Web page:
Democrats have made sure that Americans are angry. Despite their open-armed populism, they have excluded the middle class from the benefits of the targeted spending passed off as a recovery. The strategy has its advantages. Democrats have successfully sold big government dependence and instilled fear in the middle class by keeping the number of unemployed at record levels. They have managed to maintain support for an agenda they claim will save us from exactly the type of recklessness the president is selling on the campaign trail. Special interests have been kept on the back burner, waiting for everything from gay marriage to legalizing illegal immigrants. All they have to do is offer their dollars and votes one more time.
The president has shamelessly repackaged his failures for resale to the middle class:
It’s not a view that we should somehow turn back technology or put up walls around America. It’s not a view that says we should punish profit or success or pretend that government knows how to fix all of society’s problems. It is a view that says in America we are greater together — when everyone engages in fair play and everybody gets a fair shot and everybody does their fair share.¹
Democratic inclusion has become little more than a tired illusion sold by telling the middle class they are not getting a fair shake from the Republicans. The truth is that Democrats have taken steps to make it easier for foreign students and entrepreneurs to compete with Americans attending college, starting businesses, and looking for work (see: Competitiveness Means Making a Buck Off of Foreign Students). Businesses have been scared away from hiring because of new laws like the Affordable Care Act, regulations that threaten to weigh owners down with red tape, and unending threats directed at corporate America.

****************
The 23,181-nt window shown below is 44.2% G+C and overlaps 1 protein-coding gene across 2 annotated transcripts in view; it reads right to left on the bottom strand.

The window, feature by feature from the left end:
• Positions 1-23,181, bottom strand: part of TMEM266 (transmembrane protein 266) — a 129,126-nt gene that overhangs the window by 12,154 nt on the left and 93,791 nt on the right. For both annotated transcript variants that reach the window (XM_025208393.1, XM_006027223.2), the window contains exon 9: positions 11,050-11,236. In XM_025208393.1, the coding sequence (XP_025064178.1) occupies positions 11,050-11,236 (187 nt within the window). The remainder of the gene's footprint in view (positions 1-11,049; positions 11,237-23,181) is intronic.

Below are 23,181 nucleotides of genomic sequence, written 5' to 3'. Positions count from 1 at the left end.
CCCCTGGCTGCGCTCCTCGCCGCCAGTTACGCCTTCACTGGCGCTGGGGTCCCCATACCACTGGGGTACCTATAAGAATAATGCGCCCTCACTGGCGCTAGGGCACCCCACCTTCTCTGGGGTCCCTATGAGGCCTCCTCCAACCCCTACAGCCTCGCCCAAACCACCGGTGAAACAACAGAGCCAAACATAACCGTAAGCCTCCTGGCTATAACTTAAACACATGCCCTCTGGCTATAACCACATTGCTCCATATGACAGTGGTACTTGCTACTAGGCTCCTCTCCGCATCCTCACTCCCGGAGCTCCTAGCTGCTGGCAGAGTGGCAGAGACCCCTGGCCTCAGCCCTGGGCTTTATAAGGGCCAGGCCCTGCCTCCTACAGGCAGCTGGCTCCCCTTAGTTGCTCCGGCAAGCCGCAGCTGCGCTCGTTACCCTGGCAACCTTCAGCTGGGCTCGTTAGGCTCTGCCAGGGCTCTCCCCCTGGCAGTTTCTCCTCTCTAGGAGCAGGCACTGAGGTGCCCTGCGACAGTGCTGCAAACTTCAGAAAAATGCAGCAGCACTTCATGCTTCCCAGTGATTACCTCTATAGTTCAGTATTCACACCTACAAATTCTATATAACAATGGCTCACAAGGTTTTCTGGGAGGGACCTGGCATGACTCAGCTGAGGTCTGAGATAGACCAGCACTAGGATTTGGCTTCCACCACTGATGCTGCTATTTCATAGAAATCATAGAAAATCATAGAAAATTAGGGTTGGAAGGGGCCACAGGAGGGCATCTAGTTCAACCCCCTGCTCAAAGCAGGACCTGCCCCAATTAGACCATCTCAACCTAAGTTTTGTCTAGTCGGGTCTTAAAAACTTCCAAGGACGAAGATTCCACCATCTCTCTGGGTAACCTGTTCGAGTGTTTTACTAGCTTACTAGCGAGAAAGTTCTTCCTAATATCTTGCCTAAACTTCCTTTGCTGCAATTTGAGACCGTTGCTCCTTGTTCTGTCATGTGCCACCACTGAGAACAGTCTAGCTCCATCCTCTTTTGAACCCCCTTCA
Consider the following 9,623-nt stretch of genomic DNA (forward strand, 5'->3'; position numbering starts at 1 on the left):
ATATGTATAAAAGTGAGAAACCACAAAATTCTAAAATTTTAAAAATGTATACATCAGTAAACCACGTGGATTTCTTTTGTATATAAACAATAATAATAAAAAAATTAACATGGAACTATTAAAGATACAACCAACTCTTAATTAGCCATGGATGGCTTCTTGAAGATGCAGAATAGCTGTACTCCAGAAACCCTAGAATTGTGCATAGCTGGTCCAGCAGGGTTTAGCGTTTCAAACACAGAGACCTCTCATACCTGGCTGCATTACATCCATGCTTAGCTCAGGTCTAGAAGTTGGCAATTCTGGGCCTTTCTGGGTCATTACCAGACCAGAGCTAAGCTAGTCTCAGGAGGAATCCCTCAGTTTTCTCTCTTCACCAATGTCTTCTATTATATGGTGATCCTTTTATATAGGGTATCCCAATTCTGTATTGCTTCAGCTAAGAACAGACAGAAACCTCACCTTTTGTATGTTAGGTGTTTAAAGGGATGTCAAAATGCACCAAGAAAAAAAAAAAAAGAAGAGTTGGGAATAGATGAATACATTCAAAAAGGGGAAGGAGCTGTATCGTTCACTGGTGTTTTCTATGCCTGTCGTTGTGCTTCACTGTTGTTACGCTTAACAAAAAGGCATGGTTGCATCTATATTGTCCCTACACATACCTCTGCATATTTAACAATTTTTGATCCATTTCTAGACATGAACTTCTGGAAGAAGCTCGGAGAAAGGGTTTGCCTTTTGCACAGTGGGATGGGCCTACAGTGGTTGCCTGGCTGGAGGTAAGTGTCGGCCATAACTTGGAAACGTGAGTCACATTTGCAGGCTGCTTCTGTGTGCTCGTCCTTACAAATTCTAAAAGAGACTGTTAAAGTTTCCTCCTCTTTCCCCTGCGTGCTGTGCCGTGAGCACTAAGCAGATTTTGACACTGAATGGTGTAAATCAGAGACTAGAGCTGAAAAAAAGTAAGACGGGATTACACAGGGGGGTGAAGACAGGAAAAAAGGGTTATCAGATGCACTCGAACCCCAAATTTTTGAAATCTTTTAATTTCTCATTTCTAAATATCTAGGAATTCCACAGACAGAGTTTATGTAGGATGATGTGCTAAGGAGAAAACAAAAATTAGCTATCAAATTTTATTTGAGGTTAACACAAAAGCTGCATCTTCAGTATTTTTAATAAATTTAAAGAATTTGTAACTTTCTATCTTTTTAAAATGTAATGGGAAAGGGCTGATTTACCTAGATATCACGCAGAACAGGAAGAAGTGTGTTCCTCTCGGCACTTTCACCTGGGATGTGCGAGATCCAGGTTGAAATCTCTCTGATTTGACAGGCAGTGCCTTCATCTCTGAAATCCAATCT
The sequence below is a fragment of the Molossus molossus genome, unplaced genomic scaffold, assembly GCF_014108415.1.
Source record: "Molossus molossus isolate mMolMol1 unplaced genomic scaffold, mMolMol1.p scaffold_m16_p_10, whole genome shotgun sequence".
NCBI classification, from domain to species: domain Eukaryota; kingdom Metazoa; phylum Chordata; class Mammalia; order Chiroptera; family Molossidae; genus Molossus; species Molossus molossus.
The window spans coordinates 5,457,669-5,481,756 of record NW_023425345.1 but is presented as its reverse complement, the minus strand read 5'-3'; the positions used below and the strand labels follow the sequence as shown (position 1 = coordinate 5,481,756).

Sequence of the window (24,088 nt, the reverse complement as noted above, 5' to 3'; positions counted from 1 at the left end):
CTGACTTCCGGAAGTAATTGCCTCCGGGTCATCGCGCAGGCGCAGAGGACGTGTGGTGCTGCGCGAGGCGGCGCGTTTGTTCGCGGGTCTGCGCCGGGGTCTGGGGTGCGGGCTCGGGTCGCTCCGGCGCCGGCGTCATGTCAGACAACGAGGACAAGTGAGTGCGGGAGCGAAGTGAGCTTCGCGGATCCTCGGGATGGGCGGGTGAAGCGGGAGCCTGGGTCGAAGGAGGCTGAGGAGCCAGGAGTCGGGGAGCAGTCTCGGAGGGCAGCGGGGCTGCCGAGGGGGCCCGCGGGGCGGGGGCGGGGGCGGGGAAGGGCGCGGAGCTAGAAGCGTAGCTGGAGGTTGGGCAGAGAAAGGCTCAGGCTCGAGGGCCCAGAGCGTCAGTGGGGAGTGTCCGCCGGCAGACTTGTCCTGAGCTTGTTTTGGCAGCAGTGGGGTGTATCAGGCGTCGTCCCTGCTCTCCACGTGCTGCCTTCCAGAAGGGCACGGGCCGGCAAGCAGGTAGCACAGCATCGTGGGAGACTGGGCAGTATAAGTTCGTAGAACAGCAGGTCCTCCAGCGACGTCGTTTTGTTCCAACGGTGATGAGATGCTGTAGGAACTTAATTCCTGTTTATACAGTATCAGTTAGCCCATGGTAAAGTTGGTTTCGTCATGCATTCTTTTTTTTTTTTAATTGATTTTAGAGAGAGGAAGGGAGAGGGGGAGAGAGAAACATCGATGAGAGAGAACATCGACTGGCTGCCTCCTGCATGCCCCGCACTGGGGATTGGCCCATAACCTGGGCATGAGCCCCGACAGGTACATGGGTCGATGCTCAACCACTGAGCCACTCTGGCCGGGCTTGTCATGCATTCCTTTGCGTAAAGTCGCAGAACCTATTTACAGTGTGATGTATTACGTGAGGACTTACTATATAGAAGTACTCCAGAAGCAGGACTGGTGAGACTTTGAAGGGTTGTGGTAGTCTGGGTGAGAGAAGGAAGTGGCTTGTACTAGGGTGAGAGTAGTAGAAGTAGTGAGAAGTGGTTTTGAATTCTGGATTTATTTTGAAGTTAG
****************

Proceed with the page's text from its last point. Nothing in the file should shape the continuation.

Inclusion is easy for Democrats because everyone has come to expect it from them and they run their mouths tirelessly about it every chance they get. The bad news for the middle class is that Democrats have done little to make it happen. Real inclusion is a problem because it ignores the “special” in special interests. If the president has accomplished one thing since 2009, he has made sure that special interests have gained at the expense of the middle class while the number of unemployed continues to argue against his claims of success at job creation.
Exclusion should be easy for the Republicans. They have already been tried and found guilty of exclusion by Democrats who refer to the president’s reelection quest as a “make or break moment” for the middle class. Republicans are being handed quite an opportunity to shift the emphasis of their 2012 election strategy. Do they see it?
Americans are angry and have every right and reason to stay that way. Trying to compete with a litany of half-baked claims about Barack Obama’s successes, and selling policies and projects like the Keystone Pipeline that speak to partisan differences only earns votes from those who would vote Republican anyway. Instead of telling voters what they are going to spend on and who will benefit, the GOP should try telling them who they are not going to spend on and who will stop receiving the benefits of our tax dollars. Angry, unemployed Americans need to be convinced that their futures have been stolen by unions, government workers, legal and illegal immigrants, failing clean energy companies, and every other special interest lucky enough to be swept into the embrace of the Democratic Party at the expense of the middle class.
Democrats have sold America down the river, but they still manage to ensure that Americans are angry at Republican economic policies portrayed as handing our future to banks and the wealthy. House Republicans put an end to the special interest feeding frenzy, but it is going to take a lot more than defensive tit for tat responses to campaign trail accusations to prevail in November. Anger and negativity are useful, volatile tools the Republicans need to harness and point in the direction of those who created the problems the GOP is being blamed for.